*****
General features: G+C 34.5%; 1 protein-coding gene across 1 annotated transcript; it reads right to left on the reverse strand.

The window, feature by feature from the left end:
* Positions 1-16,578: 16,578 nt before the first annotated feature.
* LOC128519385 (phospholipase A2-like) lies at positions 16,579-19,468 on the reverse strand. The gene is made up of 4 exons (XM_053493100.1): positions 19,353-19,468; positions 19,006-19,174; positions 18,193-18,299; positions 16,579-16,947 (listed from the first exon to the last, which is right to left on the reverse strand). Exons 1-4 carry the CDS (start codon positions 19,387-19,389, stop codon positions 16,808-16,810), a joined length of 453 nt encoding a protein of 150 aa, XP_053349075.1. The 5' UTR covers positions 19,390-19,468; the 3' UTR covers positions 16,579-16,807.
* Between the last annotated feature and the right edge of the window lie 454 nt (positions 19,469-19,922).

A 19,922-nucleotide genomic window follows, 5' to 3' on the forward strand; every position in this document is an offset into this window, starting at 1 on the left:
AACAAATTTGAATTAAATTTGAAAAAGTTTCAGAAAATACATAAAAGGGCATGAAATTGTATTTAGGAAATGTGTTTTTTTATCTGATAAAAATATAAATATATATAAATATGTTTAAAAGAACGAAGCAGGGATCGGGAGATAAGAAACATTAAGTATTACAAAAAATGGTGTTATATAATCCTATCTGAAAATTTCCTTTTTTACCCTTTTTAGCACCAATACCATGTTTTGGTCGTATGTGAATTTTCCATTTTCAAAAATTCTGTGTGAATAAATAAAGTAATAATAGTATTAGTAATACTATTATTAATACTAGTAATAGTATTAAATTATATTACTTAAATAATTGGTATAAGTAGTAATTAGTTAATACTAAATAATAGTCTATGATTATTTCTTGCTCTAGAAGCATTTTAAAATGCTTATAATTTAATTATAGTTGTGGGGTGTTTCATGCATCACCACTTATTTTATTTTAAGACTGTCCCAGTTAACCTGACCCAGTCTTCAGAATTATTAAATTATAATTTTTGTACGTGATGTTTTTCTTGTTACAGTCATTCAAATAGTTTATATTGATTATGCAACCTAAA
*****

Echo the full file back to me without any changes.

General features: G+C 34.5%; 1 protein-coding gene across 1 annotated transcript; it reads right to left on the reverse strand.

The window, feature by feature from the left end:
* Positions 1-16,578: 16,578 nt before the first annotated feature.
* LOC128519385 (phospholipase A2-like) lies at positions 16,579-19,468 on the reverse strand. The gene is made up of 4 exons (XM_053493100.1): positions 19,353-19,468; positions 19,006-19,174; positions 18,193-18,299; positions 16,579-16,947 (listed from the first exon to the last, which is right to left on the reverse strand). Exons 1-4 carry the CDS (start codon positions 19,387-19,389, stop codon positions 16,808-16,810), a joined length of 453 nt encoding a protein of 150 aa, XP_053349075.1. The 5' UTR covers positions 19,390-19,468; the 3' UTR covers positions 16,579-16,807.
* Between the last annotated feature and the right edge of the window lie 454 nt (positions 19,469-19,922).

A 19,922-nucleotide genomic window follows, 5' to 3' on the forward strand; every position in this document is an offset into this window, starting at 1 on the left:
AACAAATTTGAATTAAATTTGAAAAAGTTTCAGAAAATACATAAAAGGGCATGAAATTGTATTTAGGAAATGTGTTTTTTTATCTGATAAAAATATAAATATATATAAATATGTTTAAAAGAACGAAGCAGGGATCGGGAGATAAGAAACATTAAGTATTACAAAAAATGGTGTTATATAATCCTATCTGAAAATTTCCTTTTTTACCCTTTTTAGCACCAATACCATGTTTTGGTCGTATGTGAATTTTCCATTTTCAAAAATTCTGTGTGAATAAATAAAGTAATAATAGTATTAGTAATACTATTATTAATACTAGTAATAGTATTAAATTATATTACTTAAATAATTGGTATAAGTAGTAATTAGTTAATACTAAATAATAGTCTATGATTATTTCTTGCTCTAGAAGCATTTTAAAATGCTTATAATTTAATTATAGTTGTGGGGTGTTTCATGCATCACCACTTATTTTATTTTAAGACTGTCCCAGTTAACCTGACCCAGTCTTCAGAATTATTAAATTATAATTTTTGTACGTGATGTTTTTCTTGTTACAGTCATTCAAATAGTTTATATTGATTATGCAACCTAAA